That's increased from its ranking of 15th-highest in 2011, said Kevin Iverson, manager at the state Department of Commerce's Census Office. He attributes the growth to two things.
"A larger and larger segment of the population is at the primary childbearing age-20 to 34-and the second is the economy," he said. "More people are comfortable having children."
Bismarck Public Schools, the largest district in the state, has opened two elementary schools in recent years. A new high school will open this fall.
The nationwide decline in teacher candidates paired with growing student enrollment has developed "a bit of a perfect storm," though Bismarck hasn't struggled much with hiring, said Superintendent Tamara Uselman.
Legislators acknowledged this by increasing per-pupil funding by $165 million to nearly $2 billion for 2015-17. Districts with fast-growing student bodies also have access to an additional $1.2 million in rapid-growth grants-a total $14.8 million-and easier qualifications to get the funding. Rapid-growth grants provide less than half of standard per-pupil amounts.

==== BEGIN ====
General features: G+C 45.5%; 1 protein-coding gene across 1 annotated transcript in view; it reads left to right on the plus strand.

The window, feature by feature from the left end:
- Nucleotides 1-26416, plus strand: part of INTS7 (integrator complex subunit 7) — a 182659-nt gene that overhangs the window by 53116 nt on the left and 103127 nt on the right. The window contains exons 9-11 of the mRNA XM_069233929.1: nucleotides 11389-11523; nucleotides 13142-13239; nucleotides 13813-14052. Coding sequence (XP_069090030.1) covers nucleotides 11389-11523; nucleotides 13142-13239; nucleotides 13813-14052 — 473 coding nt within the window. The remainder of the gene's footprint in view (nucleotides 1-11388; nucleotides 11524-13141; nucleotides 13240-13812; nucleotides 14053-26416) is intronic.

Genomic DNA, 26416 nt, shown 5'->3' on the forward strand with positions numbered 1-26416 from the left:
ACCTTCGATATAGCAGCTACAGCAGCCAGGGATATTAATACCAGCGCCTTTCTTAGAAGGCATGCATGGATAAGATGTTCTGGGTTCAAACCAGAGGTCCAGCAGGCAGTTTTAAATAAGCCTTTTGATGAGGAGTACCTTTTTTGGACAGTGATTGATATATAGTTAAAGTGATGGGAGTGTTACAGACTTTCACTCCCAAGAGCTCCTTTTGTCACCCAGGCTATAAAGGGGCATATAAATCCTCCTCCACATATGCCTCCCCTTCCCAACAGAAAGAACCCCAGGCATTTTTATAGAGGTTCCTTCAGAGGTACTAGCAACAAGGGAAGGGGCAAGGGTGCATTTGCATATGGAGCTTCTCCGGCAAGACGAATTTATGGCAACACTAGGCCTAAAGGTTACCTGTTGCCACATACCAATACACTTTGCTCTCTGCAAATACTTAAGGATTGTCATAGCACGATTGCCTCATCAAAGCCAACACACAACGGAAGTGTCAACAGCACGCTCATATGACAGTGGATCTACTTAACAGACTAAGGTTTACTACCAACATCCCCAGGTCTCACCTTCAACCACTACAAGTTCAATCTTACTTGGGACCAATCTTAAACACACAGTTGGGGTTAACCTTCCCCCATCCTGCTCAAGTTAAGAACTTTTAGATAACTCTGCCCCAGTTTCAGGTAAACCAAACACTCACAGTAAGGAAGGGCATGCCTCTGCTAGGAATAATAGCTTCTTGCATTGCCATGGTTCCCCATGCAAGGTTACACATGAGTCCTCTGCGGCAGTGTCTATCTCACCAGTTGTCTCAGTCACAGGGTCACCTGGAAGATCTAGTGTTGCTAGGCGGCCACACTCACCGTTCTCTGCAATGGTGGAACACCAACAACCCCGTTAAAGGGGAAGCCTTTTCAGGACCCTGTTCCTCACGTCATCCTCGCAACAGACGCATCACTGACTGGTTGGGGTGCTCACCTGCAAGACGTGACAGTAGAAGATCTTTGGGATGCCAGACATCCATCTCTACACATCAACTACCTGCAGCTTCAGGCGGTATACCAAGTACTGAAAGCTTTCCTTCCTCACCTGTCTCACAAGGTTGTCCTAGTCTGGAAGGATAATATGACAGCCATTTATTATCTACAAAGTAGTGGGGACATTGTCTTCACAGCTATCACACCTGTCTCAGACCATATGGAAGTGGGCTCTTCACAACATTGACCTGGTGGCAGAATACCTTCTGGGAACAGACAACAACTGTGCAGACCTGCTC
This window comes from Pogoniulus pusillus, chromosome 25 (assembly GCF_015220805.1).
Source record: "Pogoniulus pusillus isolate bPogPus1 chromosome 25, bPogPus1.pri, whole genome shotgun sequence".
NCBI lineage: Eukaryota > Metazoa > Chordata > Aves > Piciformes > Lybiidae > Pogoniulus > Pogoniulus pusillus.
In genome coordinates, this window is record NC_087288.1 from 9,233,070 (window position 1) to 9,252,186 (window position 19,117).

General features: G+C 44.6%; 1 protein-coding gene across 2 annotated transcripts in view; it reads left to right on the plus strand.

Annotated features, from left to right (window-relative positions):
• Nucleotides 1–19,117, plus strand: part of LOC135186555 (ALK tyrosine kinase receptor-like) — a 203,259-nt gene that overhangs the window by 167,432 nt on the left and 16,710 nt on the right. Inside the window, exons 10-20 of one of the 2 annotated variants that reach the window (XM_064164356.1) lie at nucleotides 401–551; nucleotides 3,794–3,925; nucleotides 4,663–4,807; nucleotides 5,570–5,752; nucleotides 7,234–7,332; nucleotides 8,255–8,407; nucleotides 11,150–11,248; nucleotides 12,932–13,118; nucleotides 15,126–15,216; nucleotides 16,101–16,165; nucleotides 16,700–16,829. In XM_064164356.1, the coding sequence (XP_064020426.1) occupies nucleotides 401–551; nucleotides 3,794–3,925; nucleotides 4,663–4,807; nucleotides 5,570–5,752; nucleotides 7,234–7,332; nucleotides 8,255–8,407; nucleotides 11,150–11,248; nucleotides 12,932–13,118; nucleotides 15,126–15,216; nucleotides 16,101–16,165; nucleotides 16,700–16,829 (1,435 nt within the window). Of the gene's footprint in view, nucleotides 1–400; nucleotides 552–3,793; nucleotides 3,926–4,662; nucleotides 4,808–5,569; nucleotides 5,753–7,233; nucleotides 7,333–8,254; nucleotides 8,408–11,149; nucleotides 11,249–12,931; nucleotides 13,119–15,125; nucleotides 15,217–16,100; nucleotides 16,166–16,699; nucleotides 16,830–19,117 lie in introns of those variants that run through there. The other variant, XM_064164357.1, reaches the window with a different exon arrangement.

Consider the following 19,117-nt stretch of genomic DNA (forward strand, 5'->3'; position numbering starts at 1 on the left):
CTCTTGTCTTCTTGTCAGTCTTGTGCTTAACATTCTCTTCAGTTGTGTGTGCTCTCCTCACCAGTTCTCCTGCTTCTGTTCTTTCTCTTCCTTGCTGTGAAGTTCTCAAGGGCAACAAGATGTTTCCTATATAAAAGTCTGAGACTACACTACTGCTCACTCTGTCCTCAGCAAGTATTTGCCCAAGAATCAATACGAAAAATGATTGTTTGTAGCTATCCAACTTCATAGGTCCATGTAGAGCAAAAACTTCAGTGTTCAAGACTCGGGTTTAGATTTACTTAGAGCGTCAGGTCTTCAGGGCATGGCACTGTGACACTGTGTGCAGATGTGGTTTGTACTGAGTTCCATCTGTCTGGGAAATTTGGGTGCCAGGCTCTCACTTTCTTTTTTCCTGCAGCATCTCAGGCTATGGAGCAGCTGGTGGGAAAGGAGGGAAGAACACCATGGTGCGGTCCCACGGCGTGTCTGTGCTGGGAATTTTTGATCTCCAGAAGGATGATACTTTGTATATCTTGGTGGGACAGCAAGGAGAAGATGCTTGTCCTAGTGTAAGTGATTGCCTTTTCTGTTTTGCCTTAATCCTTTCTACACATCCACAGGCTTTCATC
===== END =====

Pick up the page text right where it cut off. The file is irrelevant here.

In the past two years, districts in West Fargo, Watford City, Williston, Dickinson and Tioga received the largest amounts.
The U.S. Department of Education designated all high school content areas in North Dakota as shortage areas since about 2000.
Math, science, technical, agriculture and foreign language content areas maintain the deepest shortages, educators said.